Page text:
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And, of course, with new uses of potentially sensitive information, there will (by necessity) be new legal and industry standards that crop up to deal with them. It will likely play out as a game of catch-up, though. "I think most of our laws are pretty antiquated, and most of the people making our laws are pretty illiterate when it comes to these things," Weston said. Most likely, some event or another will have to cause a significant public outcry before anything gets done. That, and companies like Google and Facebook would have to stop playing what is essentially a waiting game, biding time while younger users, more used to living their lives in public, come up through the ranks, presumably negating a more immediate conversation about privacy and regulations.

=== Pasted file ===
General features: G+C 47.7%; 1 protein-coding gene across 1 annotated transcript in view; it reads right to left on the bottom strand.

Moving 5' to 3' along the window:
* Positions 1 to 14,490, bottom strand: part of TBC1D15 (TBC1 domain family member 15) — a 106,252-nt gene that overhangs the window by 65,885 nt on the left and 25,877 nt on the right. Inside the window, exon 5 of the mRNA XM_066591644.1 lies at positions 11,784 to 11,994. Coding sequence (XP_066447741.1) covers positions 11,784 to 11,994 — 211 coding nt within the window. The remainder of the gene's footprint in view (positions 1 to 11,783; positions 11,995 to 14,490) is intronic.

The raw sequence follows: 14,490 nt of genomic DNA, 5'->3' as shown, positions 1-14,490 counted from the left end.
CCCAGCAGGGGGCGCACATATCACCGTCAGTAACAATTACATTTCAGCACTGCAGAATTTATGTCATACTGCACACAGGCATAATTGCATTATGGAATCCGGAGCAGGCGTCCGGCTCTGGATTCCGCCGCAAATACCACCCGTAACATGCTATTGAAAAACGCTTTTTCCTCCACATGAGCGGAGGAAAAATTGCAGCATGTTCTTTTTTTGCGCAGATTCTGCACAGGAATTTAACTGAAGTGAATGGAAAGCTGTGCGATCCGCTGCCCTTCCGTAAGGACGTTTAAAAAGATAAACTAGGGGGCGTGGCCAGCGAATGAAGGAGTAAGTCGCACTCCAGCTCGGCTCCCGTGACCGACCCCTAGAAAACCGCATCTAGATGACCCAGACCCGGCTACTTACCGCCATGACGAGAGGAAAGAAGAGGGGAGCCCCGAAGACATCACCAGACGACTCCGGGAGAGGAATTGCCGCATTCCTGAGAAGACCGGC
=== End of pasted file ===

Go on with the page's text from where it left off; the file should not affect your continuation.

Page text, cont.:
But even within the next five years, kids born in 1990 will, statistically, be starting to have kids of their own. Demographic preferences will have changed no matter what, creating totally different demands on all businesses, not just tech companies. "Online marketing was really kind of stable for about ten years," said Delamarter , "but with mobile and social there's been this heart attack. Now, anyone can be a PR expert if they have enough Twitter followers, it's not a matter of getting some guy in a lab coat."
Meaning, then, that successful companies will be the ones that have adapted to this, and the enabling technologies that Weston describes as "not quite there yet" will, it's safe to say, be "there."